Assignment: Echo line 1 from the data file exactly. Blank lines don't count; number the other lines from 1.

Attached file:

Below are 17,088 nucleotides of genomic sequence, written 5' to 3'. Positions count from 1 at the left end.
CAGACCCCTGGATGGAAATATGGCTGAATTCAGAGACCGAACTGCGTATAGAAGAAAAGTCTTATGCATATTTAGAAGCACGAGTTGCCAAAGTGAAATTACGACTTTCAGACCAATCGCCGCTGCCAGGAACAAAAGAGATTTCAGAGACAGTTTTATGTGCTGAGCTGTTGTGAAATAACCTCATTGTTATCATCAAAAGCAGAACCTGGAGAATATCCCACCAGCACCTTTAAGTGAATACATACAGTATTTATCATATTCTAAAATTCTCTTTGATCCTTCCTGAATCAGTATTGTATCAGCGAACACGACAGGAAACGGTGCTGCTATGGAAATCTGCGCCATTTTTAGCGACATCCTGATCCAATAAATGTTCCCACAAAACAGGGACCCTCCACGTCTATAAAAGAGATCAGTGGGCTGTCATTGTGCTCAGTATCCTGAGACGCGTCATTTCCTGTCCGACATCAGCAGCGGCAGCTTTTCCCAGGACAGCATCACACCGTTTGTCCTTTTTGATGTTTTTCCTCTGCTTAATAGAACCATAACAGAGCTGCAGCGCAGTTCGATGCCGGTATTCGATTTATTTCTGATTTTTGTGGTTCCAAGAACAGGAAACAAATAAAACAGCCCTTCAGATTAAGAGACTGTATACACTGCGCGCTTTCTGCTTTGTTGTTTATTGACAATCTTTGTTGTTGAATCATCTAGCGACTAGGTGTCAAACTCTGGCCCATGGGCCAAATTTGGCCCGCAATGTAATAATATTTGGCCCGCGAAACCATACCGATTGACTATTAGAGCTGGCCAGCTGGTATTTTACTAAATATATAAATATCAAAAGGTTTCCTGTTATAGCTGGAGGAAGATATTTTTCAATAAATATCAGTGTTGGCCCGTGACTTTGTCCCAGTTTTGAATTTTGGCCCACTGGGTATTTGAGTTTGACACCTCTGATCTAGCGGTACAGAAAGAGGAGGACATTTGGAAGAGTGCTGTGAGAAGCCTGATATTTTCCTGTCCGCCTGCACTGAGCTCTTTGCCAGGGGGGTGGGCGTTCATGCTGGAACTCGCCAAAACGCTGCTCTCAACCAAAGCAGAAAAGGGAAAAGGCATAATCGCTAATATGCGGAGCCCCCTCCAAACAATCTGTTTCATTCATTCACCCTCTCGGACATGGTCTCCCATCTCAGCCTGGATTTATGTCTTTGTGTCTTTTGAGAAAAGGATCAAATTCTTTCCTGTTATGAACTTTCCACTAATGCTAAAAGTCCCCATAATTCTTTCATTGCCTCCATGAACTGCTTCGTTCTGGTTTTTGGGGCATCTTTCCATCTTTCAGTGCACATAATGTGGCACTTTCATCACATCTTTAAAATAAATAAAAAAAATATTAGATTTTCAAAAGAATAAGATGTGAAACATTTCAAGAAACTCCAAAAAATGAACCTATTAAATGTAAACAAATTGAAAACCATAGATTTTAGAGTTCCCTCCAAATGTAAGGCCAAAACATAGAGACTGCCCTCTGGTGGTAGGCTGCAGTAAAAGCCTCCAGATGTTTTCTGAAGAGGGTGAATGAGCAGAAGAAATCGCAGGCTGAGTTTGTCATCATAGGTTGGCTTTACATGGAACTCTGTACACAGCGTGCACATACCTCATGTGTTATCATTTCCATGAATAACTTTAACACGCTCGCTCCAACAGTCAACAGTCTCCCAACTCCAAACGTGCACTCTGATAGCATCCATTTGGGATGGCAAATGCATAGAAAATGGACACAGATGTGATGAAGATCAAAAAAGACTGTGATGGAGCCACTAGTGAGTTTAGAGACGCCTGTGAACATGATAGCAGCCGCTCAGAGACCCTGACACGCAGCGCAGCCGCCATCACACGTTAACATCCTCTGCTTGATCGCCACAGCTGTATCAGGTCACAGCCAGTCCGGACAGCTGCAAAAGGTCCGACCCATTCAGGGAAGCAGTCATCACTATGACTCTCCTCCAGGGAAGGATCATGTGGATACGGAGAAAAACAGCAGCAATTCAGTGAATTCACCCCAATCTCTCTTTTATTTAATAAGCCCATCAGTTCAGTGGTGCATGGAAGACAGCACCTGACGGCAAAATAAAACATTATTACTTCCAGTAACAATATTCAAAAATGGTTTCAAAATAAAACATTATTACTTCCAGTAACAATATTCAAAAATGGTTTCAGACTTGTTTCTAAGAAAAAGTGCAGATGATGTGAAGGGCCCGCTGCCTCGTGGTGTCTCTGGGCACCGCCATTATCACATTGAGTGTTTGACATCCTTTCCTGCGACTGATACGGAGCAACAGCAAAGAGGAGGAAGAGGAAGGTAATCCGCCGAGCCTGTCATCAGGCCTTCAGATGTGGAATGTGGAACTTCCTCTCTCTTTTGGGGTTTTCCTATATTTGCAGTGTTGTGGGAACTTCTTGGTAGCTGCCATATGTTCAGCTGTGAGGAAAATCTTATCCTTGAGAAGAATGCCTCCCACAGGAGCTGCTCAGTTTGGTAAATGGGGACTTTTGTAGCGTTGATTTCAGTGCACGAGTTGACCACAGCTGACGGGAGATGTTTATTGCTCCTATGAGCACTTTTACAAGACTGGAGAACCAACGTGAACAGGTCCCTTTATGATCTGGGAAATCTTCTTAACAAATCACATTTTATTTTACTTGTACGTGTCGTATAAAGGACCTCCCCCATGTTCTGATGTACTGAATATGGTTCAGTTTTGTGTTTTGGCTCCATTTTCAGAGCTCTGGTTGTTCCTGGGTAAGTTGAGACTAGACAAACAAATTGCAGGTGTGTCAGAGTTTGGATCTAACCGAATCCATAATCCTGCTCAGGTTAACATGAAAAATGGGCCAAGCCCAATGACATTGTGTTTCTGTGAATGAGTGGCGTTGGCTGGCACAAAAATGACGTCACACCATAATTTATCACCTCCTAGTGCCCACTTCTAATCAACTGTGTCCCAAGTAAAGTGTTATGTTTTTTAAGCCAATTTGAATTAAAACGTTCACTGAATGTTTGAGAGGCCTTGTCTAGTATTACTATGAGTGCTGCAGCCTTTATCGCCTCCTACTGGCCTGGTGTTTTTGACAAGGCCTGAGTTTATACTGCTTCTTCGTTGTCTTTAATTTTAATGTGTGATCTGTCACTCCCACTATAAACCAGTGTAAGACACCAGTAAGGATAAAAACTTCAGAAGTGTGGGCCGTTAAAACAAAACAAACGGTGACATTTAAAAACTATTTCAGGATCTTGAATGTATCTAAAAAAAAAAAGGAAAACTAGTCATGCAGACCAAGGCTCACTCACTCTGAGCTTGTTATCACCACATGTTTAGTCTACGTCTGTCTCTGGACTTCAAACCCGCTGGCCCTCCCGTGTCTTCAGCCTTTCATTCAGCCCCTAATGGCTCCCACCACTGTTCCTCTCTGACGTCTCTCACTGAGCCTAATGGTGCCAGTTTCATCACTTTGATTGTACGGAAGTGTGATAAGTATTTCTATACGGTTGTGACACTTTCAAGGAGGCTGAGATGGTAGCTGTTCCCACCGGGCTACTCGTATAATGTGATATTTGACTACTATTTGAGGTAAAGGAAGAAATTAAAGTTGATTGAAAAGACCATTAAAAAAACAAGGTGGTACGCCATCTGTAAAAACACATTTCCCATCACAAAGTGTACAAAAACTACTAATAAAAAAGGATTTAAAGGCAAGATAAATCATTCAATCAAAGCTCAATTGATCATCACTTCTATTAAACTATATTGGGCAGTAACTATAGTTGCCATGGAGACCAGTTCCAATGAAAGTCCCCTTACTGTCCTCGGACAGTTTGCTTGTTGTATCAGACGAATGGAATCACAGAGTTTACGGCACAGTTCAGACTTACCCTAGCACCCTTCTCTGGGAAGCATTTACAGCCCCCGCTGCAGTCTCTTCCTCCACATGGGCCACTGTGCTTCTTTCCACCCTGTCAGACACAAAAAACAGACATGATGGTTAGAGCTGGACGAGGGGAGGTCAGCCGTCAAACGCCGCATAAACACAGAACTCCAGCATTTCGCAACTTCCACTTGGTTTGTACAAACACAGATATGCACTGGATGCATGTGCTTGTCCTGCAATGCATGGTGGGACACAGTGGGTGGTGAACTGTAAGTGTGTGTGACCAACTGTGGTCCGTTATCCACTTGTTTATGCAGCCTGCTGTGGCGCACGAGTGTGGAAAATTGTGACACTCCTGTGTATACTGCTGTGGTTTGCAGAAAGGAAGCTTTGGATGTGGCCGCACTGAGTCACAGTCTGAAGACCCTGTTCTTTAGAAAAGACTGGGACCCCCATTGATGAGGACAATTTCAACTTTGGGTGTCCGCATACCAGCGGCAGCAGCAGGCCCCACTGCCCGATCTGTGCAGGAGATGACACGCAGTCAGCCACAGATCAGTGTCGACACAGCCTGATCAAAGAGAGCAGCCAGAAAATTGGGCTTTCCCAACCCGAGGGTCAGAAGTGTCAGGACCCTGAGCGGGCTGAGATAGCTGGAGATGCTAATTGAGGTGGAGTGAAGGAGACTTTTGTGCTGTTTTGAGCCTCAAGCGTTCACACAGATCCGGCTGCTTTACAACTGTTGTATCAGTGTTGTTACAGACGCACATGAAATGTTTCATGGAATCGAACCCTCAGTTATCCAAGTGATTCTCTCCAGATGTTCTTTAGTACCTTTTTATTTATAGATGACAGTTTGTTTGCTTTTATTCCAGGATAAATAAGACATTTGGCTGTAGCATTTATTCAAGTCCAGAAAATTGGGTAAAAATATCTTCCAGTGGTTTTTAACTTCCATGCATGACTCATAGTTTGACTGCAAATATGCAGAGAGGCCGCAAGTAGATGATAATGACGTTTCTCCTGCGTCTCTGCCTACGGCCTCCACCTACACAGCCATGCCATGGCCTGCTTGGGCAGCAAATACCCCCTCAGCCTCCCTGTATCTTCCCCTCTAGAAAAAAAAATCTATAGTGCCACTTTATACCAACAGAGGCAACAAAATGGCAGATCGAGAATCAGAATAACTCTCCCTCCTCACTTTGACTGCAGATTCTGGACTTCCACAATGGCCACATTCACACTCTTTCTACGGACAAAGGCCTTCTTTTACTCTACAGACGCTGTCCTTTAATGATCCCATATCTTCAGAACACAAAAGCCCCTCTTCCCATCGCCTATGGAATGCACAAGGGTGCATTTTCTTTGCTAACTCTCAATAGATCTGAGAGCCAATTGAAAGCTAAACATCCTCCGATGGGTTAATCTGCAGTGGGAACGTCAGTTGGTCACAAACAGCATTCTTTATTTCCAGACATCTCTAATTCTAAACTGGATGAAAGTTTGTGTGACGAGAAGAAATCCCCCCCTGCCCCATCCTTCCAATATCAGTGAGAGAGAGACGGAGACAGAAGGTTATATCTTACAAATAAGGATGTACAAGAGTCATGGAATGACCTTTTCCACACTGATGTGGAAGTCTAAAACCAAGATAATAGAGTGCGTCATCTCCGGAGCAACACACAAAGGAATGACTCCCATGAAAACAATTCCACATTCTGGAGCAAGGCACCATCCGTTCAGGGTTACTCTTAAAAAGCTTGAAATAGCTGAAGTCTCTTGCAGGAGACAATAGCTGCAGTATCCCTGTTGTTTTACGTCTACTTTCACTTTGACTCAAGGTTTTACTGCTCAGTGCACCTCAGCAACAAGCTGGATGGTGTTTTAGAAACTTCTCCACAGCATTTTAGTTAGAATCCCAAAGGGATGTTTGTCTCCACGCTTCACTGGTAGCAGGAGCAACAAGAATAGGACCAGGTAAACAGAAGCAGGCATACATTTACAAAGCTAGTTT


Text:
Below are 17,088 nucleotides of genomic sequence, written 5' to 3'. Positions count from 1 at the left end.